Many of our top 100 chief executives are from regional Australia

21% of Australia’s top 100 chief executives were born in regional Australia, according to the “Pathways to CEO” research undertaken by the University of Sydney Business School.

It is discussed in today’s Sydney Morning Herald and more on the research will appear in the Australian Financial Review’s “Boss” magazine.

When overseas-born chief executives are removed from the figures, the percentage of regional-born Australians in the top 100, rises to 38%.

It would be interesting to also know how many leaders in Australia’s business community have spent time living and working on farms or cattle stations (though not born and bred in the country themselves).  I’ve met quite a few.

But something that I’ve pondered upon ever since joining LinkedIn a few years ago, is why so many businesspeople who have a rural or regional background, don’t mention it.

In my observation the number of people who do have any mention of their rural or regional background in their LinkedIn profile, is less than 10%.  I could name a raft of them, starting with a well known magazine editor.  More than 90% have omitted any mention that they grew up outside a capital city.  Attended a regional high school?  Leave that off the public record!

Why?  Are they embarrassed about their rural upbringing? Do they feel it may prejudice the view of others towards them?

I believe so.  And unfortunately, with good cause.

There has always been a perception amongst many in our largest city, that those who don’t live there, don’t live there because they’re not up to scratch.  They’re “also rans”, or “would-be’s if they could-be’s.”

It couldn’t possibly be that they’ve actually made a conscious choice not to locate themselves in Sydney! Doesn’t everyone think it is the pinnacle of the universe?

I got a laugh from the fact that the SMH article writer chose to write “from Tamworth to Tenterfield and Bathurst to Broken Hill”.  He’s covered a laughably tiny area of Australia with that, just a slice of NSW – you could throw a rock from Tamworth and nearly hit Tenterfield, in relative terms!  Plus the rubbish insult “banana bender” is trotted out (I doubt the writer knows that the nearest banana plantations are more than 1,000km from Mt Isa.)  Hopefully the Boss magazine article doesn’t include “sandgroper” or “croweater” terms.

Wesfarmers chief executive Richard Goyder would not have been trotting out a ‘quip’ when he said: “Tough times, plenty to do in terms of work and maybe a bit of resilience,” in relation to growing up on a farm.  He would have been entirely serious, and is spot on.  One can only conclude the article writer has absolutely zero knowledge of farming, or doesn’t understand what the term ‘quip’ actually means.

The Sydney-centric view is endemic in all fields relating to art and culture, academia, business and the media.  I’ve encountered a great deal of it over many years.  (It must be mentioned – Melbourne just tends to quietly go on its way, getting the job done.  There is an arguably larger and more innovative cultural scene located there.)  I love visiting Sydney; it has a fantastic harbour, stunning beaches and a great atmosphere. But I’m not the only one who finds the arrogance impossible to love.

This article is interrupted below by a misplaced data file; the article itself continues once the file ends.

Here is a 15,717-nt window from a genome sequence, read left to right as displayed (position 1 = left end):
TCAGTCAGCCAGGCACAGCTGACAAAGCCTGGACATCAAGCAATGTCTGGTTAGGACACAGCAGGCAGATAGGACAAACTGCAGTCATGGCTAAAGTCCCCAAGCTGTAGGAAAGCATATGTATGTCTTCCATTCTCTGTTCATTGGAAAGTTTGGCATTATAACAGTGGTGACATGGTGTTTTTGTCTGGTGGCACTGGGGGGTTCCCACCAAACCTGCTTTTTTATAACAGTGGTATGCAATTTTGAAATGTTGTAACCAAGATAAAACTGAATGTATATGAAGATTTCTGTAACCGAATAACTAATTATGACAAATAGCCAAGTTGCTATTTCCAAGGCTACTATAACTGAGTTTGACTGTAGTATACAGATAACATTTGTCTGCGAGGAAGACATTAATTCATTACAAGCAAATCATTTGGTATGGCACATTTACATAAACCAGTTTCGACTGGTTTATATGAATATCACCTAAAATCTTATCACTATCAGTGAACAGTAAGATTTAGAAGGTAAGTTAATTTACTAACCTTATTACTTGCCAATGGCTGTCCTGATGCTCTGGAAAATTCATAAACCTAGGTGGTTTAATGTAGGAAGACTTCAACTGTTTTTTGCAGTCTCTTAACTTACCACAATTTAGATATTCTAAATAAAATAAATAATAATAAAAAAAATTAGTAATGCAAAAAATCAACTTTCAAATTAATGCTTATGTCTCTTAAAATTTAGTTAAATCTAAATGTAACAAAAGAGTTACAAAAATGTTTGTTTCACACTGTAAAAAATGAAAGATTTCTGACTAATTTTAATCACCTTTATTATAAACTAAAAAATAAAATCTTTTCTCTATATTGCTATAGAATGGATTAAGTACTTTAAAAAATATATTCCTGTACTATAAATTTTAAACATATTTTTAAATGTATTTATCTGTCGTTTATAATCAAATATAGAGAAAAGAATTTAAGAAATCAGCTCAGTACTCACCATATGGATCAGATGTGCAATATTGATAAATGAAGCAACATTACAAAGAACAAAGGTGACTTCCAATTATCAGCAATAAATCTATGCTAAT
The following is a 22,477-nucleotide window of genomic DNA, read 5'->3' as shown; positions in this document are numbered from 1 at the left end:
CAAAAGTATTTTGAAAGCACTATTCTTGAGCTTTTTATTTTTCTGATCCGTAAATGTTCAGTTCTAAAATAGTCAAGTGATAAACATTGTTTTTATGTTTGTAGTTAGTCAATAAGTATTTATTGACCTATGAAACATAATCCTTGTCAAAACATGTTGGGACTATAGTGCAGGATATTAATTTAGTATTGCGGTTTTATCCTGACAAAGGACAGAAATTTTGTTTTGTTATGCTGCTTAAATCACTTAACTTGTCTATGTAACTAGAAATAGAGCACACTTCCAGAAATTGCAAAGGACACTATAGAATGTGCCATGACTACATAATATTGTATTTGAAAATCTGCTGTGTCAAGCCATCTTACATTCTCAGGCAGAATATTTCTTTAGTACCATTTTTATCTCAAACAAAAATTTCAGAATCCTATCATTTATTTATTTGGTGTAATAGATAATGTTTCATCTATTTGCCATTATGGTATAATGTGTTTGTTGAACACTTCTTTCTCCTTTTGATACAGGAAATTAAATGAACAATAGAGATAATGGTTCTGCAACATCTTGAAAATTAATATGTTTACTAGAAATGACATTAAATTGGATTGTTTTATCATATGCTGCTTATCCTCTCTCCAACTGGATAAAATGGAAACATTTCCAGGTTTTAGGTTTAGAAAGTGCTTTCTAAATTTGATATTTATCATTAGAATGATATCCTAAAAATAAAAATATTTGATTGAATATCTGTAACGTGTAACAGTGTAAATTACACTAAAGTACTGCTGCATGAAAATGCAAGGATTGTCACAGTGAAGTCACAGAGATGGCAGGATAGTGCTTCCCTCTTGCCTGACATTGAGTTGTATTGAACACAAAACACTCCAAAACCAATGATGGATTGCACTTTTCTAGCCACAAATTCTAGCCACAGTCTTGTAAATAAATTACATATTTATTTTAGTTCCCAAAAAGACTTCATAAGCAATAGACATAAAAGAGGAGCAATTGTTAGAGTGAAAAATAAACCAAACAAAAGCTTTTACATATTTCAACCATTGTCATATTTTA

Unfortunately, because so many business people have chosen to hide the fact that they grew up in a regional area, the stereotype of rural and regional people being less smart, less driven and less well educated, still thrives.  Though the reality is – the further people live from capital cities, the more resourceful, resilient and tolerant they have to be.  And farms are multi-million dollar businesses requiring careful physical and financial management; often involving the very latest technology. In our harsh and unpredictable climate, any farmer who isn’t at least reasonably smart goes bankrupt quickly.  And it’s very, very easy for someone from a remote area to move to a city and rapidly adapt.  But not the reverse.

Time for everyone with a regional background to be loud and proud about it.  Major General Michael Jeffrey, AC, CVO, MC, the twenty-fourth Governor General of Australia, set a great example in this regard.  He is proud of the fact that he grew up in the tiny Western Australian town of Wiluna and doesn’t hesitate to mention it whenever relevant.

I hope someone studies the background of people who have achieved great success in other fields.  I suspect the figures for people who have risen to the top ranks in sport, would be similar or even higher.  Thankfully, at least sportspeople don’t seem to feel the need to be embarrassed about their background.  Instead the feats of expense and travelling endurance are trotted out as badges of honour – which is exactly as it should be.

I really hope that Australian businesspeople become confident enough to no longer feel the need to downplay the fact that they were born and bred outside a large city. Even if up-and-coming businesspeople still feel the need to keep it quiet when starting out, I hope they’ll get noisier about their rural/regional background once they have runs on the board.  It would benefit the whole of Australia.

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